FIRSTLY... I'm late with this, but I just want to send out a HUGE congratulations to my friend and critique partner, Sarah J. Maas!! Her debut novel, Throne of Glass, released
yesterday earlier this month (oy. It has taken me three weeks to finish this one entry.). I am SO thrilled for her! This book has been ten years in the making, and to see it finally hit the shelves makes me super emotional and sappy. Check it:
After serving out a year of hard labor in the salt mines of Endovier for her crimes, 18-year-old assassin Celaena Sardothien is dragged before the Crown Prince. Prince Dorian offers her her freedom on one condition: she must act as his champion in a competition to find a new royal assassin.
Her opponents are men-thieves and assassins and warriors from across the empire, each sponsored by a member of the king's council. If she beats her opponents in a series of eliminations, she'll serve the kingdom for three years and then be granted her freedom.
Celaena finds her training sessions with the captain of the guard, Westfall, challenging and exhilarating. But she's bored stiff by court life. Things get a little more interesting when the prince starts to show interest in her... but it's the gruff Captain Westfall who seems to understand her best.
Then one of the other contestants turns up dead... quickly followed by another. Can Celaena figure out who the killer is before she becomes a victim? As the young assassin investigates, her search leads her to discover a greater destiny than she could possibly have imagined.
I absolutely cannot talk this book--or Sarah--up enough. I mean, do you like any of the following?
- Well-rounded characters - Detailed, richly imagined settings - Lovely writing - Bad ass heroines - Swoony love interest(s) - Fighting! - Mystery! - Magic! - Courtly intrigue! - Girl friendship! - Did I mention MAGIC?!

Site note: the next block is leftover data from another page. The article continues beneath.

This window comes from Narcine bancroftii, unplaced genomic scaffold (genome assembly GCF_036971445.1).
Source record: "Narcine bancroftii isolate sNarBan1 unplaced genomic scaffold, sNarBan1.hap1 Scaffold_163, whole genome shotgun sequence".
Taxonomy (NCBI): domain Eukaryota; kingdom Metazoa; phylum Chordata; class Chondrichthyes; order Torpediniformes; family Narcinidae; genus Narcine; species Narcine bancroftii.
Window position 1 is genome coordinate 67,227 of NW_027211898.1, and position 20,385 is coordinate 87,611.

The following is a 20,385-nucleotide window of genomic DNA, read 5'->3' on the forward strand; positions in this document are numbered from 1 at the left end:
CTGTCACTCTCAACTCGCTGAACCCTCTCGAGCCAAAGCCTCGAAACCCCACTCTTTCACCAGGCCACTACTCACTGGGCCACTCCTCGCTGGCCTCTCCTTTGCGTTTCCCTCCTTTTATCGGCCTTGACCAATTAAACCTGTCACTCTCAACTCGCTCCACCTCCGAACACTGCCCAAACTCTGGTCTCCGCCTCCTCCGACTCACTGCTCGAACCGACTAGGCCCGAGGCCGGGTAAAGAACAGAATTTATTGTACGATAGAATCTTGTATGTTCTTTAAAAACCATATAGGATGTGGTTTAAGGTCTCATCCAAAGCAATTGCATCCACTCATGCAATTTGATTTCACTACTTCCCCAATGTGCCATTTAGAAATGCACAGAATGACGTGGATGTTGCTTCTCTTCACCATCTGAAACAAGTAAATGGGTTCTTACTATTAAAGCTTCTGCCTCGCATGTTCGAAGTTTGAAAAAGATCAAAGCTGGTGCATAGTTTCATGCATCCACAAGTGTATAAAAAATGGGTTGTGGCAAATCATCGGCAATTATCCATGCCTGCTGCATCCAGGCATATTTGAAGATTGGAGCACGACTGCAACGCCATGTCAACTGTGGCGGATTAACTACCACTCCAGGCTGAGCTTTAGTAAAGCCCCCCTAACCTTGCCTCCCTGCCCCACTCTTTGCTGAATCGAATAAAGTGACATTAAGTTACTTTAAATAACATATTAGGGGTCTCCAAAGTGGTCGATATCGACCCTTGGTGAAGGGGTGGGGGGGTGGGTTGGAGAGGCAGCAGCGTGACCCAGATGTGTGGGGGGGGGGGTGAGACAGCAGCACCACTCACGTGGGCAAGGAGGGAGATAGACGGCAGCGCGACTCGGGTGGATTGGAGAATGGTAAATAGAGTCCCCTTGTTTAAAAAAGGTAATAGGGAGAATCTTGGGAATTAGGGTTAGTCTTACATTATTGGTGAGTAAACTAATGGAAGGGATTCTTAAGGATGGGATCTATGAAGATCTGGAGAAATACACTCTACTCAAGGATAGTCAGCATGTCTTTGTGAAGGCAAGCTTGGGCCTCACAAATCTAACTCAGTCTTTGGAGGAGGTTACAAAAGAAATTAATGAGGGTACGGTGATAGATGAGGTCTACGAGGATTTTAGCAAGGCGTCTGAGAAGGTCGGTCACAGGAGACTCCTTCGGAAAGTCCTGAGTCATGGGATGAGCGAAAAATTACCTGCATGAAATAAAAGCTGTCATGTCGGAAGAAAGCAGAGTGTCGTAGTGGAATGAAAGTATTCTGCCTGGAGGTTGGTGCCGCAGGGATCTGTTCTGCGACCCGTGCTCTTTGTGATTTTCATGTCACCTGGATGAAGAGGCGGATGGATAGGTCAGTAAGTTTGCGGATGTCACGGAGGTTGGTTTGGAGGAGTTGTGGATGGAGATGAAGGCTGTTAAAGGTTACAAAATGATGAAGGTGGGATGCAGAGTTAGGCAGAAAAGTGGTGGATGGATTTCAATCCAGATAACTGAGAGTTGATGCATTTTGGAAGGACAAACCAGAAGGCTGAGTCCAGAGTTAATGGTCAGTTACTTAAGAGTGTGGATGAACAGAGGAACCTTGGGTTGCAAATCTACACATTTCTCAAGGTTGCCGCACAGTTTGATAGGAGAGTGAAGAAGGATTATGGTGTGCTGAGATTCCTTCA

THEN THIS BOOK IS FOR YOU.
When I read an earlier draft of what was then called Queen of Glass, I immediately fell in love with Celaena, the heroine of Throne of Glass. Not just because she is, indeed, bad ass when you hand her a weapon, or because she's always quick with a clever retort, or the fact that she's strong enough to survive slavery in truly punishing and horrific salt mines, but because... she's not perfect. She's the kind of character that, despite her training and upbringing, has a strong moral compass and tries hard to do the right thing even in the most dire of circumstances--but she can also be arrogant about her abilities and a little vain. There's so much to love about Celaena from the start, and you have an immediate sense of her potential for greatness. My favorite scenes with Celaena are those small moments in which you see her cherish something she really loves--there's this moment in the fourth novella that completely captures this, but to tell you about it would, of course, be a huge spoiler. :)
Okay, so, starting this entry with Sarah is actually perfect, because it dovetails nicely into something we both (depending on your point of view) excel at/struggle with, which is: word count. Sarah and I both write long books. LOOOOOOONG books. As in, our first drafts tend to be on the cray-cray end of the word count scale. The first draft of The Darkest Minds was just over 150,000 words. The final manuscript was just over 130,000 words (496 type-set pages). The first draft of Brightly Woven was about 130,000 words, if I remember correctly, and ended up being between 70,000 and 80,000 in the end.